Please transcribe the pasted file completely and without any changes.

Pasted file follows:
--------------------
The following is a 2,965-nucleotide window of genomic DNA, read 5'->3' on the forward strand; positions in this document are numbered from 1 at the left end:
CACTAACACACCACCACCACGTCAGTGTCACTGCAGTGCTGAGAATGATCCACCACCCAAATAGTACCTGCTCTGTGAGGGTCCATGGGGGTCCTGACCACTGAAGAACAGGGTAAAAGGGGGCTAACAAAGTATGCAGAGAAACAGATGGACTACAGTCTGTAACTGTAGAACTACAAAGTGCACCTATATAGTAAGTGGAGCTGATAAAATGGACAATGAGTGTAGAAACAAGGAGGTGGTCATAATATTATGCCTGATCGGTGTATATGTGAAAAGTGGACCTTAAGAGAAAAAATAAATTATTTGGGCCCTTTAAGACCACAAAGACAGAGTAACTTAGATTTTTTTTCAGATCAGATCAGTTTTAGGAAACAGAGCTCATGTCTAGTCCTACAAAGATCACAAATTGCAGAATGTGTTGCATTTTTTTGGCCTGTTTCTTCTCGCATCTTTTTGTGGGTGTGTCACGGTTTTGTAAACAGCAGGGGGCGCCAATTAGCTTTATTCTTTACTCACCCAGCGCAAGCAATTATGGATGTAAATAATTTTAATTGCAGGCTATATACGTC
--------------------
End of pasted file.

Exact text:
The following is a 2,965-nucleotide window of genomic DNA, read 5'->3' on the forward strand; positions in this document are numbered from 1 at the left end:
CACTAACACACCACCACCACGTCAGTGTCACTGCAGTGCTGAGAATGATCCACCACCCAAATAGTACCTGCTCTGTGAGGGTCCATGGGGGTCCTGACCACTGAAGAACAGGGTAAAAGGGGGCTAACAAAGTATGCAGAGAAACAGATGGACTACAGTCTGTAACTGTAGAACTACAAAGTGCACCTATATAGTAAGTGGAGCTGATAAAATGGACAATGAGTGTAGAAACAAGGAGGTGGTCATAATATTATGCCTGATCGGTGTATATGTGAAAAGTGGACCTTAAGAGAAAAAATAAATTATTTGGGCCCTTTAAGACCACAAAGACAGAGTAACTTAGATTTTTTTTCAGATCAGATCAGTTTTAGGAAACAGAGCTCATGTCTAGTCCTACAAAGATCACAAATTGCAGAATGTGTTGCATTTTTTTGGCCTGTTTCTTCTCGCATCTTTTTGTGGGTGTGTCACGGTTTTGTAAACAGCAGGGGGCGCCAATTAGCTTTATTCTTTACTCACCCAGCGCAAGCAATTATGGATGTAAATAATTTTAATTGCAGGCTATATACGTC